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Attorneys say his words are tainted in students' arrests.
By Kevin Graham, Times Staff Writer
Published February 21, 2008
TAMPA - Attorneys for Youssef Megahed and Ahmed Mohamed on Wednesday attacked the credibility of a South Carolina deputy who they said stopped the men because of their skin color.
"How can the court have any confidence in anything this individual has said?" James W. Smith III, Megahed's public defender, told U.S. Magistrate Judge Mark Pizzo.
Berkeley County sheriff's Cpl. James Lamar Blakely testified that he saw Mohamed "glaring" at him in a rearview mirror on Aug. 4 as Blakely traveled behind Mohamed on Highway 176 in Goose Creek, S.C.
Pressed by defense attorneys as to whether he recognized anything about the physical features of the car's occupants, Blakely said they had "tan" skin.
Blakely said he stopped Mohamed and Megahed, both then University of South Florida students, because they were traveling 60 mph in a 45 mph zone.
Soon after the traffic stop, Blakely asked Mohamed to exit the driver's seat, then asked, "What are you doing up here?"
"What are you doing around here means different things to different people," Smith said. "It reflects a mind-set that certain people don't belong in certain areas."
Smith said Blakely had decided to search Megahed and Mohamed's car because "he thought they were terrorists" from the moment he saw them.
Blakely asked if he could take a "look" inside the vehicle, and Mohamed responded, "If you must." Lyann Goudie, Mohamed's attorney, said that response didn't give the deputy permission to perform his search. She said Mohamed's response was his submission to a law officer, not willful consent.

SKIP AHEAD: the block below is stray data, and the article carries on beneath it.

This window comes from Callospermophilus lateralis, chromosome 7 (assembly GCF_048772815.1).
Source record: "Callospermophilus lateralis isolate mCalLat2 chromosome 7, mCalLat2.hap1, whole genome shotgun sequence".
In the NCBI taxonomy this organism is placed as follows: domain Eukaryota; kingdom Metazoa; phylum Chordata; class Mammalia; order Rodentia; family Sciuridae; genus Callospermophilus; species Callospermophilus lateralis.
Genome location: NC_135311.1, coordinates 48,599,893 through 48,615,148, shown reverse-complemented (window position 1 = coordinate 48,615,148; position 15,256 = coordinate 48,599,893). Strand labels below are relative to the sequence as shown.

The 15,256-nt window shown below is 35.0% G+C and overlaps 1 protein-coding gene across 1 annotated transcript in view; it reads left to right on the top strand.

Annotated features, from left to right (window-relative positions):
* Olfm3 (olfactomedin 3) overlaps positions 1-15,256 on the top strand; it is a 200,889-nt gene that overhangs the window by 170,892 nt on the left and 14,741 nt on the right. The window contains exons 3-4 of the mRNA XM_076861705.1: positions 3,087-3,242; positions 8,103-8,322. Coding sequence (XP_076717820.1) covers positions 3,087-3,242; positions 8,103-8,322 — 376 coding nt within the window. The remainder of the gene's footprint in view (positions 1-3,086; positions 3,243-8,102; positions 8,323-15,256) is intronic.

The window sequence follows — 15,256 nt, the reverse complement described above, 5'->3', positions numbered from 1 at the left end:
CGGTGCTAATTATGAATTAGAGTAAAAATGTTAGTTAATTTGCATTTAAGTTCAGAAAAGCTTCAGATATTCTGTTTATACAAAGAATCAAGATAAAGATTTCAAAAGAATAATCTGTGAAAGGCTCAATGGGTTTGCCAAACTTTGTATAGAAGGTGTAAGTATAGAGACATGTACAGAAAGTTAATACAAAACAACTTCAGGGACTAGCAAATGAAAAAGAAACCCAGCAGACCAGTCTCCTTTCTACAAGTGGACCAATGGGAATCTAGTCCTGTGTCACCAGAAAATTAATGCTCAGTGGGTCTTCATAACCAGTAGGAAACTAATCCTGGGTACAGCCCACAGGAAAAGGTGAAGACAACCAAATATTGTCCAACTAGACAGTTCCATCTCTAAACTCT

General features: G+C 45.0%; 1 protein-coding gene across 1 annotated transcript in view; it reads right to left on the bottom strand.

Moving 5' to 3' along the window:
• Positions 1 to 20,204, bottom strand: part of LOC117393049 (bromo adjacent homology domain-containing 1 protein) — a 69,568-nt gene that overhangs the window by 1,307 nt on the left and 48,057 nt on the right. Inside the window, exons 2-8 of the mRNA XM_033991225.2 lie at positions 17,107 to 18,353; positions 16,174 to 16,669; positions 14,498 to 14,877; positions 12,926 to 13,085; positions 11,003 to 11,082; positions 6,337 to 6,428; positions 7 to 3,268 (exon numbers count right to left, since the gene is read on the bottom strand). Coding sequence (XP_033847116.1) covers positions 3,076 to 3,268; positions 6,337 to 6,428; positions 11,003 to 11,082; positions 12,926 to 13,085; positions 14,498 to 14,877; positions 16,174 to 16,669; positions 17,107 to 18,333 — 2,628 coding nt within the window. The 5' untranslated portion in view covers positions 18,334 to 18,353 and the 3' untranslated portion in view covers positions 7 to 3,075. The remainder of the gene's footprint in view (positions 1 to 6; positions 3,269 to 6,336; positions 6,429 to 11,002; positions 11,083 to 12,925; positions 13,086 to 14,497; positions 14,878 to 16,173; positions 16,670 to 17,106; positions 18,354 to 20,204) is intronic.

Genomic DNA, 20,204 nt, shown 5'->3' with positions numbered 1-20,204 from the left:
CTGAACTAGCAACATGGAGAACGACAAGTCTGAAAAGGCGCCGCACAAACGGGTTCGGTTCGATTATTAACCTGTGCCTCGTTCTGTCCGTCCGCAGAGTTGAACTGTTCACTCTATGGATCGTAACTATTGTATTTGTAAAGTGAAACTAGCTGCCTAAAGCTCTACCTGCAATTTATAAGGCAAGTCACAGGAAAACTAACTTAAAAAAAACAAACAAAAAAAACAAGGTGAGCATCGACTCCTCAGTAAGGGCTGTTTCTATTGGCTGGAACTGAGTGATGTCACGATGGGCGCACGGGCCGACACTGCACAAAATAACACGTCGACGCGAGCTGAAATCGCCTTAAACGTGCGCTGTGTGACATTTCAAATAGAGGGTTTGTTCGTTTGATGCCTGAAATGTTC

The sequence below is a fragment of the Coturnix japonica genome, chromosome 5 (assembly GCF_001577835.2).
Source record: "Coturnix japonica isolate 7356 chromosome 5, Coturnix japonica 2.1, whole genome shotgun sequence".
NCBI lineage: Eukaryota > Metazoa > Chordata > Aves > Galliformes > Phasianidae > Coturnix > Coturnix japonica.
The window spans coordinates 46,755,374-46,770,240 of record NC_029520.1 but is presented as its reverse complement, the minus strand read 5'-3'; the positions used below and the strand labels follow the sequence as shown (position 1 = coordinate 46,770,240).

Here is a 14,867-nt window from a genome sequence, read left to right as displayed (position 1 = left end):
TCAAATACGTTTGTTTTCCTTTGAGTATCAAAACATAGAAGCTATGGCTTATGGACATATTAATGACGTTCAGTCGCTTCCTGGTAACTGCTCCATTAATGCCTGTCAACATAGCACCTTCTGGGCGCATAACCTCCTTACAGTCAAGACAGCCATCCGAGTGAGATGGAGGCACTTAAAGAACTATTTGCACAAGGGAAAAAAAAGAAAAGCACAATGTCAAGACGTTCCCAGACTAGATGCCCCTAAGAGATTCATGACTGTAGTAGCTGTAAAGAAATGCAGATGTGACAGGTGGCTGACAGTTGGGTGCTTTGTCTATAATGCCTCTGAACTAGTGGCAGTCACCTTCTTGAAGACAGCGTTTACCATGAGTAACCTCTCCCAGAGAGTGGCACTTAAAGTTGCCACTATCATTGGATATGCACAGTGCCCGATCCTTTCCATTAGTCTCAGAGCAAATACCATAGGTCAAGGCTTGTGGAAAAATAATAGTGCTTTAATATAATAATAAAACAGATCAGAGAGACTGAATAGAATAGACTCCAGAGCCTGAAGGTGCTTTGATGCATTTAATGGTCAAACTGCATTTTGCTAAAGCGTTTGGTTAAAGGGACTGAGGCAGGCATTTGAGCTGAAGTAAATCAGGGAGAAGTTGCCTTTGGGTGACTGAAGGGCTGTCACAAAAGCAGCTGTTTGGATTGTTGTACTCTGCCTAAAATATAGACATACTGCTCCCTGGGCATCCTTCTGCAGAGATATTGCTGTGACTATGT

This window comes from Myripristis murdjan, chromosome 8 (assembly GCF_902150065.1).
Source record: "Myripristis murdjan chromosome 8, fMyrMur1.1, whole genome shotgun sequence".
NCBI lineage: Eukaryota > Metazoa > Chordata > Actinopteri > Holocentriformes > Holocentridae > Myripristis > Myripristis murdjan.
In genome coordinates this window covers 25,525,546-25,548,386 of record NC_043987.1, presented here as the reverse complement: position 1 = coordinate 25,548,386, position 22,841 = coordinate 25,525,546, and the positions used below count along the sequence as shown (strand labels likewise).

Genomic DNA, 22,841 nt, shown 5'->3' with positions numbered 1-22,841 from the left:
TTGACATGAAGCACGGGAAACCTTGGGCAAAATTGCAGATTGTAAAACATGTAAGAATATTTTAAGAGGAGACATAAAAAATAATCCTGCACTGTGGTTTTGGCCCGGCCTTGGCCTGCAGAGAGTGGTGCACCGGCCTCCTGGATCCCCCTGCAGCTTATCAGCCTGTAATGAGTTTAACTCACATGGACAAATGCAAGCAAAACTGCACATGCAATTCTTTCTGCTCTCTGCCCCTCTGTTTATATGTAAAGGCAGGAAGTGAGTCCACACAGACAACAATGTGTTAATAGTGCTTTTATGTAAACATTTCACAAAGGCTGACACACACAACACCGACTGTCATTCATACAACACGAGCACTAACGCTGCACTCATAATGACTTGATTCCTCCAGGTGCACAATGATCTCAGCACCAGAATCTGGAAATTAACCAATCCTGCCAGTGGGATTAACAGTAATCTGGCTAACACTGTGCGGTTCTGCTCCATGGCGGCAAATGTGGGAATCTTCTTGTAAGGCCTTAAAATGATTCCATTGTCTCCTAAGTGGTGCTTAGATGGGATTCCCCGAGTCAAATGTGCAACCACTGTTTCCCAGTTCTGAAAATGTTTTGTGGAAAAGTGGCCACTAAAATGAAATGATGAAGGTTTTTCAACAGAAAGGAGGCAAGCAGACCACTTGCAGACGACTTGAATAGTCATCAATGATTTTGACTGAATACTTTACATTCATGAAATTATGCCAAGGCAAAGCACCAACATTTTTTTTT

Pizzo spent two days listening to testimony on a defense motion to throw out everything investigators found inside Megahed and Mohamed's car after Blakely searched it. Defense attorneys said Blakely improperly detained the men and never got legal consent to search their car.
The judge plans to review evidence presented in the hearing before making a decision.
Prosecutors said Megahed and Mohamed were traveling with pipes stuffed with fertilizer, Karo syrup and kitty litter; bullets and fuses; and a laptop with Internet searches about martyrdom, Hamas and Qassam rockets.
Both men have been charged with illegally transporting explosive materials. Mohamed faces an additional charge of demonstrating how to make an explosive device. Prosecutors said he admitted posting a video to YouTube where he narrated how to turn a child's remote control toy into a detonator.
Smith attempted to use video from a traffic stop Blakely made before he pulled Megahed and Mohamed over to show the deputy had a habit of stopping cars without a valid reason.
The tape, displayed in court, showed Blakely stopping the driver of a pickup truck the deputy thought had been driving a road known for drug problems. As he walked back to his car, Blakely is heard telling another deputy that he wasn't sure whether the driver was down the road at all. He just wanted to see.
Smith disagrees that Mohamed was speeding. He said that when Blakely first noticed the car, it was in a 55 mph zone.
Berkeley County Deputy Andrew Jack Taylor testified Wednesday that it's acceptable to lie to suspects in order to get information.
Earlier in the day, Taylor apologized for remarks he made about Megahed and Mohamed when he assisted Blakely in the stop. He called them suicide bombers.
"I'm sorry for the comments," Taylor said. "Seeing the two gentlemen in the car, I guess I made the assumption they might have been associated with terrorists."
Kevin Graham can be reached at email@example.com or 813 226-3433.
[Last modified February 20, 2008, 22:44:23]